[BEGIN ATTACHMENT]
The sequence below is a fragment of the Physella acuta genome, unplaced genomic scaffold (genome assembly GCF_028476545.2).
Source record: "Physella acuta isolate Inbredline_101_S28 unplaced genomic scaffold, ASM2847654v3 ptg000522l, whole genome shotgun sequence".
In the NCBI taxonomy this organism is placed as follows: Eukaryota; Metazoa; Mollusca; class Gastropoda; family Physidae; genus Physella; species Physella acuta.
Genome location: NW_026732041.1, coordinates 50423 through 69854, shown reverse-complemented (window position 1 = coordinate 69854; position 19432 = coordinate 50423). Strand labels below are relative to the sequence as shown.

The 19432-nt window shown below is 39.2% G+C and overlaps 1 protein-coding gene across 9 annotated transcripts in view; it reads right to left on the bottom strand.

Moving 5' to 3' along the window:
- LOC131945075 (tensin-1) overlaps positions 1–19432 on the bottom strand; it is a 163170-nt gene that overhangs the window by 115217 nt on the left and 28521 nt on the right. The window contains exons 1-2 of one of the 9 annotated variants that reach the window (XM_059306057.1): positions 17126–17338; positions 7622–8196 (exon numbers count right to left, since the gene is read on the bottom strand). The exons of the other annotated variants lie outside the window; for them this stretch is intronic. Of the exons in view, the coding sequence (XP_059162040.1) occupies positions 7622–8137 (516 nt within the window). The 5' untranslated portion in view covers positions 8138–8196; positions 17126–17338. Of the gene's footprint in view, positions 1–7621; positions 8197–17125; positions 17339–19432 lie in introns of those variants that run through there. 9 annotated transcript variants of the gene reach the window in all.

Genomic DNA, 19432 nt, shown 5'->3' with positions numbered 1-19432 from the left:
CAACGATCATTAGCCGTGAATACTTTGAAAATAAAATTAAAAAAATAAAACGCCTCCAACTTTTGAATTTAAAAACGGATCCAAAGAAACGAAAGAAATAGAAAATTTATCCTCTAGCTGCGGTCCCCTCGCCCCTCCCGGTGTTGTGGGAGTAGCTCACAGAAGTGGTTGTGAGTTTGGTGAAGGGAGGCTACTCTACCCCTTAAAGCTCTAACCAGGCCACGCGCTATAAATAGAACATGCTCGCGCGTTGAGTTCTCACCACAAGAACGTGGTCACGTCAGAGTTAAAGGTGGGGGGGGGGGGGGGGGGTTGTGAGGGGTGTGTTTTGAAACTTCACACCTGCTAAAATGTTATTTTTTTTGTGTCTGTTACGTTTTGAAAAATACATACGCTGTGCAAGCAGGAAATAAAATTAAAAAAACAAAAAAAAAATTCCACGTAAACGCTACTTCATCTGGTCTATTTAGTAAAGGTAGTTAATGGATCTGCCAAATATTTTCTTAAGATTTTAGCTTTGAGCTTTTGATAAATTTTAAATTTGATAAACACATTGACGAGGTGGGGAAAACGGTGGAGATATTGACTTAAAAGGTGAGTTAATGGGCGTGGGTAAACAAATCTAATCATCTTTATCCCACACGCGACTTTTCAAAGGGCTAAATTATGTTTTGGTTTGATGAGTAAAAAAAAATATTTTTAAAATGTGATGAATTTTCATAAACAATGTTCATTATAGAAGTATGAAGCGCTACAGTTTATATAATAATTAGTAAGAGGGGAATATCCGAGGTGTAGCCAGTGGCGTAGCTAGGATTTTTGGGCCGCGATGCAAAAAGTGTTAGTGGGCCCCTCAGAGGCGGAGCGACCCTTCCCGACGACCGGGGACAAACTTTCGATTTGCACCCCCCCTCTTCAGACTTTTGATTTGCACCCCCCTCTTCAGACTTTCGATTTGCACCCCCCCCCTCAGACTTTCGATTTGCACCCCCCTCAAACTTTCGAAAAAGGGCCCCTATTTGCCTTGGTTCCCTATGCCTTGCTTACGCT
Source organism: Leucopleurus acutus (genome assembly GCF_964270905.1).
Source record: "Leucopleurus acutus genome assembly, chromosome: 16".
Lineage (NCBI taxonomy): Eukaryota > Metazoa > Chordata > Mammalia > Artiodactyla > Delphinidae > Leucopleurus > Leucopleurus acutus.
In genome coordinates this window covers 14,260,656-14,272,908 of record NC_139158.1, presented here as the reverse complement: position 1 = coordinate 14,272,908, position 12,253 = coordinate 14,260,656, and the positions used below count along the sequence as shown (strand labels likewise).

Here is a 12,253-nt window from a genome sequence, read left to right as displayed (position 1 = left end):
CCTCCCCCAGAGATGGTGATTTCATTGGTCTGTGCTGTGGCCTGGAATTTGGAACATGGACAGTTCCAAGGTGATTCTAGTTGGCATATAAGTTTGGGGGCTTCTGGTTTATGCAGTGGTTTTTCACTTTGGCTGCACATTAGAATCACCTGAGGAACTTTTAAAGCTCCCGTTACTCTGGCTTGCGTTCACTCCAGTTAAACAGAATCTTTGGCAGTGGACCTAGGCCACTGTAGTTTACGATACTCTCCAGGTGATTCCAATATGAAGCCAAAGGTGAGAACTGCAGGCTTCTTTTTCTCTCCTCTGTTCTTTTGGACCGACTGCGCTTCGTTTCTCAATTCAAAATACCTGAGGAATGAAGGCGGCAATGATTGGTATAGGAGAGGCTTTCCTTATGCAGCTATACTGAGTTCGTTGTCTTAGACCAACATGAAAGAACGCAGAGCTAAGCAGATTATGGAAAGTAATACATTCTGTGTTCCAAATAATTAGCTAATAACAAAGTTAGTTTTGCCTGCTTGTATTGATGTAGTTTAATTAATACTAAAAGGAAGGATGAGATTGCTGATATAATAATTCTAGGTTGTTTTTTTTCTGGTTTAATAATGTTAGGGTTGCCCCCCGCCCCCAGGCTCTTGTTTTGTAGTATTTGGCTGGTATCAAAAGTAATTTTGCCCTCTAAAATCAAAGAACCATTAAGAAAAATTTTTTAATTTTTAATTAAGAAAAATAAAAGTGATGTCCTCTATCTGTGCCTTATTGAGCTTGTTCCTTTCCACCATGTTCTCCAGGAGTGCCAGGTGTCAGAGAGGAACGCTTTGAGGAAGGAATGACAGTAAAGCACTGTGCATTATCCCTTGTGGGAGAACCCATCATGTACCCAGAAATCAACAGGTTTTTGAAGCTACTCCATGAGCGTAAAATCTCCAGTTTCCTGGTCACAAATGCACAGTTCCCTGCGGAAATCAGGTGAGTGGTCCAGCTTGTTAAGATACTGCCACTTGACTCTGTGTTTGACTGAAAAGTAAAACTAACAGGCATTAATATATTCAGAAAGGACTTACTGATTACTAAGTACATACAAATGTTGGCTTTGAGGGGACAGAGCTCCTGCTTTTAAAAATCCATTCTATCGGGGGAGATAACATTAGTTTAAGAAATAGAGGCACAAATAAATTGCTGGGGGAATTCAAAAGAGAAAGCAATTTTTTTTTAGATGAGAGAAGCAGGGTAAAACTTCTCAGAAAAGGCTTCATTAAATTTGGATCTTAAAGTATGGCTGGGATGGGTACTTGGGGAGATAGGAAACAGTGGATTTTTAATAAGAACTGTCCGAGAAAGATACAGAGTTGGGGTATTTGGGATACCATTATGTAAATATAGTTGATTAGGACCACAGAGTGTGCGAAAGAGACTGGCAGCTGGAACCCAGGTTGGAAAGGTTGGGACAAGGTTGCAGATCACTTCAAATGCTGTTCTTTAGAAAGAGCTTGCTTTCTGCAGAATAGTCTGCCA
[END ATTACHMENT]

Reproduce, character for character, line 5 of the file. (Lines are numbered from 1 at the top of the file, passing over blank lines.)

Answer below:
The 19432-nt window shown below is 39.2% G+C and overlaps 1 protein-coding gene across 9 annotated transcripts in view; it reads right to left on the bottom strand.